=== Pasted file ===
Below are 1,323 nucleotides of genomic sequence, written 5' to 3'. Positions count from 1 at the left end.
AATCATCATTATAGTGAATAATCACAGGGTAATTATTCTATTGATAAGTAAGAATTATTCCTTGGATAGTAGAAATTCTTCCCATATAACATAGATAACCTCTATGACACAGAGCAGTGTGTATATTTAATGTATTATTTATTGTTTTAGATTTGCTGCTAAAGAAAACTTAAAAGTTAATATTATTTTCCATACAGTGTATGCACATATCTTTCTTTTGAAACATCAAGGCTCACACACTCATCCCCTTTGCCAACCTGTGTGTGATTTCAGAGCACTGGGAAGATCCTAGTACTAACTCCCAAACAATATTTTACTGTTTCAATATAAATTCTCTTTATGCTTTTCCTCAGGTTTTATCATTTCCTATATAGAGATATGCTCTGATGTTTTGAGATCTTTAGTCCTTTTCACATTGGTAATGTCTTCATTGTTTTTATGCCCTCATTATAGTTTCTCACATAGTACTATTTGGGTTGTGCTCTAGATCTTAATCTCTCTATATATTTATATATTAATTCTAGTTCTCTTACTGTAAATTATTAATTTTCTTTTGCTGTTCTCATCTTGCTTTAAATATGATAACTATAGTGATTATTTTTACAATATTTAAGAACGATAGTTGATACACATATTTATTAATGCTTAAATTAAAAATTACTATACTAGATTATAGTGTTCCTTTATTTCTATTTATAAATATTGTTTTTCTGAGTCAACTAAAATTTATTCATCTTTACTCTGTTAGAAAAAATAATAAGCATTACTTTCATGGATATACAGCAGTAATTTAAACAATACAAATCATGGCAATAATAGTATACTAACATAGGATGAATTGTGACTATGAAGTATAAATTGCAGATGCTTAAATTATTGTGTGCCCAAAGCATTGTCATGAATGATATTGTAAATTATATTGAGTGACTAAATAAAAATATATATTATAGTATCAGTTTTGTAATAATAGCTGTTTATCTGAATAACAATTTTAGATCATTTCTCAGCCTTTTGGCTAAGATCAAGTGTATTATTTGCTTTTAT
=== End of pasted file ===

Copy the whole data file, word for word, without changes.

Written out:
Below are 1,323 nucleotides of genomic sequence, written 5' to 3'. Positions count from 1 at the left end.
AATCATCATTATAGTGAATAATCACAGGGTAATTATTCTATTGATAAGTAAGAATTATTCCTTGGATAGTAGAAATTCTTCCCATATAACATAGATAACCTCTATGACACAGAGCAGTGTGTATATTTAATGTATTATTTATTGTTTTAGATTTGCTGCTAAAGAAAACTTAAAAGTTAATATTATTTTCCATACAGTGTATGCACATATCTTTCTTTTGAAACATCAAGGCTCACACACTCATCCCCTTTGCCAACCTGTGTGTGATTTCAGAGCACTGGGAAGATCCTAGTACTAACTCCCAAACAATATTTTACTGTTTCAATATAAATTCTCTTTATGCTTTTCCTCAGGTTTTATCATTTCCTATATAGAGATATGCTCTGATGTTTTGAGATCTTTAGTCCTTTTCACATTGGTAATGTCTTCATTGTTTTTATGCCCTCATTATAGTTTCTCACATAGTACTATTTGGGTTGTGCTCTAGATCTTAATCTCTCTATATATTTATATATTAATTCTAGTTCTCTTACTGTAAATTATTAATTTTCTTTTGCTGTTCTCATCTTGCTTTAAATATGATAACTATAGTGATTATTTTTACAATATTTAAGAACGATAGTTGATACACATATTTATTAATGCTTAAATTAAAAATTACTATACTAGATTATAGTGTTCCTTTATTTCTATTTATAAATATTGTTTTTCTGAGTCAACTAAAATTTATTCATCTTTACTCTGTTAGAAAAAATAATAAGCATTACTTTCATGGATATACAGCAGTAATTTAAACAATACAAATCATGGCAATAATAGTATACTAACATAGGATGAATTGTGACTATGAAGTATAAATTGCAGATGCTTAAATTATTGTGTGCCCAAAGCATTGTCATGAATGATATTGTAAATTATATTGAGTGACTAAATAAAAATATATATTATAGTATCAGTTTTGTAATAATAGCTGTTTATCTGAATAACAATTTTAGATCATTTCTCAGCCTTTTGGCTAAGATCAAGTGTATTATTTGCTTTTAT